“You got robbed!”
“What were they thinking?”
“Are you kidding me?”
“I couldn’t believe it!”
These were just some of the emails, text and comments on social media sent to me after people saw Core-Tex get eliminated in the first round of the finale. After hearing all of the supportive feedback I felt a little vindicated after having to keep this secret for four months after the filming.
But I have no regrets. Sweat, Inc. was a fantastic experience overall and the Core-Tex® has gotten some valuable exposure. All three of the judges were authentic and genuine in their feedback and there were many great lessons for me that did not even make it onto the show. There is no question in my mind that all three judges were 100% committed to make it a great show about the business of fitness.
By now we should all know that what we see on a reality show is just a fraction of what occurs on camera. Even so, with firsthand knowledge of how much was shot - I was blown away with the minimal amount of footage that actually made the show. There were so many great moments that were cut. One of the most memorable for me was during my final pitch, when Jillian Michaels said that she has been training since she was 18 years old and that the Core-Tex was the most innovative product she’d ever seen in all her years of training!
How We Got Here
The process began late spring 2014. I was contacted by a casting producer who had done Shark Tank and invited me to submit the Core-Tex for a new fitness competition reality show. The interviews, phone calls, emails went on for more than a year. Finally, in June 2015 it looked like we were really going to do this. But I still did not know exactly when.
Up to this point, there were all kinds of “possible” start dates going back as far as October of 2014. Originally, I was doing my best to keep my schedule clear in case we started shooting. But with all of the speaking and events I do, I had to just book them and let it play out.
It’s July 3, 2015 and in 3 days I fly to London to speak at Fit Pro’s “Meeting of the Minds” on July 8 and then their conference on July 9- 10. About 9:00 p.m. on July 3, I get an unexpected call from the producer asking me to be in LA to shoot my initial pitch on Tuesday, July 7. I explained to him that I will be on a plane Monday and need to honor my obligation and commitment with Fit Pro.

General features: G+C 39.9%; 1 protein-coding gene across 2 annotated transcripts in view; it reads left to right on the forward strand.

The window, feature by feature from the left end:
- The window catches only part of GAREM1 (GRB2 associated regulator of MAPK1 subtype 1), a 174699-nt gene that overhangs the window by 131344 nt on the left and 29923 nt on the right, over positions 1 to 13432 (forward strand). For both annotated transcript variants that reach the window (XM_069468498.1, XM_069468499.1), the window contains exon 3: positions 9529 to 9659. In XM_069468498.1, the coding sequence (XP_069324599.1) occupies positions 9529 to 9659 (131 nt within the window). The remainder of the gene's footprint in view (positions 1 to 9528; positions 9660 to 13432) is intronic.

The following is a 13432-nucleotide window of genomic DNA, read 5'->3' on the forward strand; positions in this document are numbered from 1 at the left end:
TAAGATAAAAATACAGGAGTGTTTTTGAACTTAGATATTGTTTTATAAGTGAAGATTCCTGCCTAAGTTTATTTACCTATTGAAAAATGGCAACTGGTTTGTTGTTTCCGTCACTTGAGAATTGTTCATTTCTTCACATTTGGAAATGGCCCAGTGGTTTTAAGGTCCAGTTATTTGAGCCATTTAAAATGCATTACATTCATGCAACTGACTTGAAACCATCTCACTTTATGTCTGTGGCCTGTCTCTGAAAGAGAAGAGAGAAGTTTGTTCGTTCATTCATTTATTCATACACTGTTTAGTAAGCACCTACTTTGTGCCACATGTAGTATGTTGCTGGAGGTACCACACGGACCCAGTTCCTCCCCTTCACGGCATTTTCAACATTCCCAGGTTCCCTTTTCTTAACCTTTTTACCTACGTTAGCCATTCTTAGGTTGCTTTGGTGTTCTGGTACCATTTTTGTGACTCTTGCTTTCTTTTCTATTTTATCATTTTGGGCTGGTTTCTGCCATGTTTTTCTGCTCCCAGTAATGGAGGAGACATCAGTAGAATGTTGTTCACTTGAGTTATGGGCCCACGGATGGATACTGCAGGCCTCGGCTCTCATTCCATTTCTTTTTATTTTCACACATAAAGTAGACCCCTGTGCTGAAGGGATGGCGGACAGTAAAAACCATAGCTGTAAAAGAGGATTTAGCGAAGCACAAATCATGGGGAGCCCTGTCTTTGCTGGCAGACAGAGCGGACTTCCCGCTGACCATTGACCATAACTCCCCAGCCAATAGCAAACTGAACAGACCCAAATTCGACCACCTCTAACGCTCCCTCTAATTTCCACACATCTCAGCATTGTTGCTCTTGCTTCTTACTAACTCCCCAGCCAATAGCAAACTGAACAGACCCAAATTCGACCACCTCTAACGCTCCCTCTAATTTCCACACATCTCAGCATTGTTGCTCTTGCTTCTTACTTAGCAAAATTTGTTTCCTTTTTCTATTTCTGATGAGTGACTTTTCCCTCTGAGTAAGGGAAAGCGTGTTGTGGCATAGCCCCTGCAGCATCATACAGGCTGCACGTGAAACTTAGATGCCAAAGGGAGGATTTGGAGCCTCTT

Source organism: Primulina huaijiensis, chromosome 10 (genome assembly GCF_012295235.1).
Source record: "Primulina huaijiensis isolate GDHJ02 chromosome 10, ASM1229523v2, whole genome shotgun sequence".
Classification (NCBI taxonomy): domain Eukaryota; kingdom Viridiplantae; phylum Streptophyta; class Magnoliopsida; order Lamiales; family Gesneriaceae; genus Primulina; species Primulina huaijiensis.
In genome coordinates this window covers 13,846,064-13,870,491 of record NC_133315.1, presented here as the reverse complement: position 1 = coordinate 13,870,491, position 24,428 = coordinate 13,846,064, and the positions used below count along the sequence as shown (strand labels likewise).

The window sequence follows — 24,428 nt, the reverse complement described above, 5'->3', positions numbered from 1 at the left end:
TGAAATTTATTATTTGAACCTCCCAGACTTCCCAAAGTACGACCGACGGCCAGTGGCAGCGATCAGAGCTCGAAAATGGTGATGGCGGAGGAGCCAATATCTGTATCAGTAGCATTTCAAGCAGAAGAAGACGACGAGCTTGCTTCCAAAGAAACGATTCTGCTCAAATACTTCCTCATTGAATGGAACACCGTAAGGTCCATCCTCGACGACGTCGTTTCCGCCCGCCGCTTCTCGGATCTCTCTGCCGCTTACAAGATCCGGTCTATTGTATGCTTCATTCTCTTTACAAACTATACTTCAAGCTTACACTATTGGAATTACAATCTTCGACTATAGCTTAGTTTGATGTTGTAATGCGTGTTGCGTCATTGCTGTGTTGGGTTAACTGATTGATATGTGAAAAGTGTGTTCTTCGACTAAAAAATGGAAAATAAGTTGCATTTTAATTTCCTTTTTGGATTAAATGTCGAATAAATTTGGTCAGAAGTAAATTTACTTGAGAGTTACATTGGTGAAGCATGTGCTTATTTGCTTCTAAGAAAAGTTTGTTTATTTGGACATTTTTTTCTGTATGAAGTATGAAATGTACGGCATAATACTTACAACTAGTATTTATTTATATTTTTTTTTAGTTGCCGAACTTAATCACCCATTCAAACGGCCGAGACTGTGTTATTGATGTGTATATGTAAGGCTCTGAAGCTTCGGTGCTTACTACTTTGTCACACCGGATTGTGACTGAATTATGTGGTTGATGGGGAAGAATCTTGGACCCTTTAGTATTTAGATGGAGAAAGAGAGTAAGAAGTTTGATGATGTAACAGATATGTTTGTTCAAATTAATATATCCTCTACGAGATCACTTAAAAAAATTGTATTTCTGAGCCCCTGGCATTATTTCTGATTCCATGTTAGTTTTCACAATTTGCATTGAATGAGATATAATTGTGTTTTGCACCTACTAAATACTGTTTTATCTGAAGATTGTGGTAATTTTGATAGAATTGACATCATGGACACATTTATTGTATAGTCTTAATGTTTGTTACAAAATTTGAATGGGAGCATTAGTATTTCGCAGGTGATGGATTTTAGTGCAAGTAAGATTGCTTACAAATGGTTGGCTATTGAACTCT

Over the next 90 minutes the producer manages to reschedule my shoot for all day Monday and book me another flight out on the red eye that night. On Monday, I spend 12 hours on set. I’m then taken back to the hotel, where I showered up, got dropped off at LAX and arrived in London about 1:00 a.m. July 8. At 9:00 a.m. that same morning I was on stage presenting. For my body that was 10:00 p.m. Tuesday night in San Diego. It was a reasonably intense 48 hours!
The Initial Pitch
The initial pitch went great. What was shown on the show did not fully convey how much the judges loved the Core-Tex. At the risk of sounding cocky, I was 100% confident I had won the initial pitch. I began my pitch by saying, “I want to make a contribution to the movement industry”. And that has always been a goal of mine with the Core-Tex and it was great that I had a chance to share that ambition of mine with the judges.
There was a lot of fun moments with the judges and some pointed questions they fired at me. When all was said and done, the Core-Tex had really spoken for itself.
The rules for training your subjects were pretty straight forward-use your product or program to train them. And that is what we did. Team Core-Tex trained hard for 2 hours, 5 days a week together with one day of active rest and one day of working out on your own at home (I loaned Luke and Eljae a Core-Tex each to train with at home). And if you know me, it was science based and in the best interest of Luke and Eljae’s well-being. To their credit they did everything I asked of them and worked as hard as anyone could imagine. Here’s what Team Core-Tex did NOT do: